Elevating purpose to a global level

This short article is for all organisations, large or small in any sector, even down to the growing number of self-employed people representing an increasing proportion of the modern work force.

Two vital considerations about the nature of purpose

In “Designing the Purposeful Organization – how to inspire business performance beyond boundaries“, I stress (at least) two vital considerations about the nature of purpose relevant to the topic of this article.

1. Purpose is complex and alive – stakeholder perspectives matter

An organisation’s purpose will be seen differently by customers, staff, suppliers and the plethora of influential opinion formers, all of whom hold success or failure of the organisation to some greater or lesser extent in their hands.

Research abounds to support the fact that all stakeholders are quickly becoming more discerning. Employees, especially the younger ones, are less likely to be satisfied by work that simply pays the bills.  They demand meaning and social relevance in their employment.

The latest Bersin by Deloitte research on Millennials (now about half of the workforce) shows that they state their organisation’s “purpose” is the reason they choose an employer. Similar data shows that baby boomers feel the same way. Only 27 percent of Millennials believe a company’s purpose is to make money (down from 35 percent in 2013), while the remainder believe the focus should be on stakeholders and impact.

Consumers also want to know where the products and services they procure come from and the potential for progression or destruction that the supply chain has on society and the environment.  And shareholders are more demanding than ever, with an increasing demand for so-called ethical investments.

So, how does this translate into leadership?  It requires far more maturity of mindset than was ever the case, including openness to increased collaboration both internally and with providers, and customers up and down the value chain.  Leaders need to be able to listen generatively to the views of all stakeholders, even when such views appear different to their own.  The wise leader will amalgamate seemingly contra perspectives in order to sense what Otto Scharmer describes as “the emerging future”.  They will also be able to communicate these insights in compelling ways to a variety of audiences without loss of integrity as a leader.   This highly evolved leadership is priceless.  And the good news is that, for progressive leaders, it can be learned in a deliberate and focused manner.

2. Purpose must be relevant in a global context

The second consideration is that purpose is fractal.  In simple terms, the purpose of any individual in an organisation must be relevant to that of the team which must be relevant to that of the department and ultimately to that of the organisation.  We call this Leader Alignment.

Taking this principle a step further, in the VUCA (volatile, uncertain, complex and ambiguous) world, organisations cannot afford to operate in isolation from their global context.  They absolutely must take notice of how the world and its communities, technologies, challenges and opportunities are evolving around them.  They must, as proposed by Frederic Laloux, allow their purpose to live, breath and evolve along with its timeline.  In fractal terms, just as teams need to stay relevant to the organisation, the organisation must stay relevant to the world.  Yet the ability and comfort in facilitating this evolution, whilst all around is in disruption, should be well within the capacity of a progressive, highly developed and psychologically mature leader.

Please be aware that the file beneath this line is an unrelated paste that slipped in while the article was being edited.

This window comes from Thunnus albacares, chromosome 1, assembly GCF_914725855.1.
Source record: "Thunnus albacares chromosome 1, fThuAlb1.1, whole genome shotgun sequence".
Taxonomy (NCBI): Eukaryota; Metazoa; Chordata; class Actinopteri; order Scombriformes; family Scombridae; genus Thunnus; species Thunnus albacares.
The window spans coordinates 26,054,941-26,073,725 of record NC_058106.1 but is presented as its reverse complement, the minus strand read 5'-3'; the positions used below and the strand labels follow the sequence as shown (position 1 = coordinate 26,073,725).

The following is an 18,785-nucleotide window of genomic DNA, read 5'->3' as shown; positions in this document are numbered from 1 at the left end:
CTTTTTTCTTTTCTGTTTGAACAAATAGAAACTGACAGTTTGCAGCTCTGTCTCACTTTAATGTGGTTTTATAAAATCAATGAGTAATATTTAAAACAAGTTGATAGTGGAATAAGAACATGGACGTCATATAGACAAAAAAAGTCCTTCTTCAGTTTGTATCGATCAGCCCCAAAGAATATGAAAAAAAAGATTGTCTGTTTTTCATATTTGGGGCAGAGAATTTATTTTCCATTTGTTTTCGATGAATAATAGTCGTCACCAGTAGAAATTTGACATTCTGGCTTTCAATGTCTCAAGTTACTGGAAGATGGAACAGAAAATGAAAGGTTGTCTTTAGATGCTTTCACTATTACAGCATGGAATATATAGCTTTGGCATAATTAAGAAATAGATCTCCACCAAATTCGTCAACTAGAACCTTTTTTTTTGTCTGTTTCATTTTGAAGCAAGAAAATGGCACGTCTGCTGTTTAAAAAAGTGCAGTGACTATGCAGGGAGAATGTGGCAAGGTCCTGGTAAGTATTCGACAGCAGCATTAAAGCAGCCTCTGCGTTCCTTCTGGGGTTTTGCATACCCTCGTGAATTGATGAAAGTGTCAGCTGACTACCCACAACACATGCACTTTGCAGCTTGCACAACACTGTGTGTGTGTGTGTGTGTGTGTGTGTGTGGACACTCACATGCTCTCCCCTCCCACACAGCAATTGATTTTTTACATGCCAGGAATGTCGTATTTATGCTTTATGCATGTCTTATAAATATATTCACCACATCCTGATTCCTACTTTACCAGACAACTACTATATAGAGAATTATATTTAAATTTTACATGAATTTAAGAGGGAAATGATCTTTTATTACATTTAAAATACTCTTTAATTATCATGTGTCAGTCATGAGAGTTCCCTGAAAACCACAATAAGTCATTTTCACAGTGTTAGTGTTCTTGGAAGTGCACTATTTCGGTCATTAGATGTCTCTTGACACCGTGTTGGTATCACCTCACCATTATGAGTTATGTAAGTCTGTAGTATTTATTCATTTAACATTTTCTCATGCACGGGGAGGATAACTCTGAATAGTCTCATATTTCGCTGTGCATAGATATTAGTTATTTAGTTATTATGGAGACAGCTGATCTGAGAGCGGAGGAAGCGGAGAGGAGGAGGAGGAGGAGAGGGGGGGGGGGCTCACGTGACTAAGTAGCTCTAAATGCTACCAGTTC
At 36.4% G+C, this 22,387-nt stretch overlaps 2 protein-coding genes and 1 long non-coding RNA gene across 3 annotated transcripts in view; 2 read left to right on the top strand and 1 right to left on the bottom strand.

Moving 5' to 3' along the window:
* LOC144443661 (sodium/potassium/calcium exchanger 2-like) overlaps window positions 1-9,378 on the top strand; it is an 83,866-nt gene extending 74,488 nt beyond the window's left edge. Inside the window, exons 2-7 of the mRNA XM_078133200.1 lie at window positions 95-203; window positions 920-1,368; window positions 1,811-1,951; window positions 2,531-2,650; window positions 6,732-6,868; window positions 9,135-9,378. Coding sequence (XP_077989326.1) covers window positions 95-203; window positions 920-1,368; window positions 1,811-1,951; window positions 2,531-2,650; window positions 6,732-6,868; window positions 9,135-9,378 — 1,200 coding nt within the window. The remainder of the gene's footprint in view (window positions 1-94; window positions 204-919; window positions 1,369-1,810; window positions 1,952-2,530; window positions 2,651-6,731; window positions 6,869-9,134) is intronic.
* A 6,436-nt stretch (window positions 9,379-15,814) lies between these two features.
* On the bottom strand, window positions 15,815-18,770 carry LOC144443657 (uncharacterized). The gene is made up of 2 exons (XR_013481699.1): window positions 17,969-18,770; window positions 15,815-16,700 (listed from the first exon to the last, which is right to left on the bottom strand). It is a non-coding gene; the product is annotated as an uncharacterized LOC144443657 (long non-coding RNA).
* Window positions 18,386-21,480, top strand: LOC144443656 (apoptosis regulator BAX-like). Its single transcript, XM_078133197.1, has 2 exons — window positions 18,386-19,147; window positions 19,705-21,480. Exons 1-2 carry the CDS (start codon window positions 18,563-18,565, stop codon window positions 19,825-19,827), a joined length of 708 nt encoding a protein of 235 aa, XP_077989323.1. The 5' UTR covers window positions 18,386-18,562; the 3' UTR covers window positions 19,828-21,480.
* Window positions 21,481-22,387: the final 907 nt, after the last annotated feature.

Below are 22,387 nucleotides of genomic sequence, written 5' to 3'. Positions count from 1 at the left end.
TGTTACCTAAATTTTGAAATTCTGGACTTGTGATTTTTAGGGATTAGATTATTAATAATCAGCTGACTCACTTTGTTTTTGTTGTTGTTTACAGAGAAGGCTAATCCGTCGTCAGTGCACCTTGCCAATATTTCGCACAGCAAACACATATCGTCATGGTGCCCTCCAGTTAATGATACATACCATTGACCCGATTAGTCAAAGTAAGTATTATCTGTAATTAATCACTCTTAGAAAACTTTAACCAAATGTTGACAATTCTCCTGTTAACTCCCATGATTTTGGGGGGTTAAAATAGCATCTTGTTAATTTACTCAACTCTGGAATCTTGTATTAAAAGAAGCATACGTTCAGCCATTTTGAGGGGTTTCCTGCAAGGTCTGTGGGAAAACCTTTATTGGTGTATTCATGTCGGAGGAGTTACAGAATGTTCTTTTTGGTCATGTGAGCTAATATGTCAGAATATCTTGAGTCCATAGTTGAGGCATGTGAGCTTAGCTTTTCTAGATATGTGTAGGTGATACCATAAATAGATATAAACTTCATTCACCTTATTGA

Describing the world of work as uncertain and complex, might cause some leaders to use this as justification for inaction or wrong action.  But the mature leader will look for certainty in uncertainty, simplicity amongst complexity, hope amidst despair and robust trends amongst volatility.  We live in exciting and wonderful times.  Here are just a few things we can say about our age with reasonable certainty about the future:

  • People are living longer
  • Violence is actually declining
  • Wealth is increasing
  • Poverty is decreasing
  • Global communications are becoming faster and more multi-media
  • Our cities have plans to become cleaner
  • The economies of the so-called developing world are growing quicker than those of the developed world and will present an increasing share of market opportunity
  • Education of young people is increasing, especially amongst girls and their view will progressively influence the prevailing world view
  • Climate change is a widely accepted scientific fact, as is the effect of human activities on the rate of change and need for mitigation
  • Electric, driverless cars and mass-transit innovation will transform our cities and transport systems
  • Robotics and artificial intelligence will displace an increasing number of jobs currently held by people
  • More emphasis will be placed on ecosystems as critical to the survival of life on our planet
  • When technology reaches a marketplace tipping point, it often takes off quicker than our wildest expectations – take computers or mobile phones as prime examples

These are just a few widely accepted trends.  You will have your own list, relevant to your own organisation.  What more could your business do?  Why not make the list now and perhaps share it with Primeast on Twitter or LinkedIn?

The big question is whether your leaders, in the broadest sense, are equipped with the maturity of mindset required for them to make sure your organisation becomes increasingly purposeful and relevant in the VUCA world?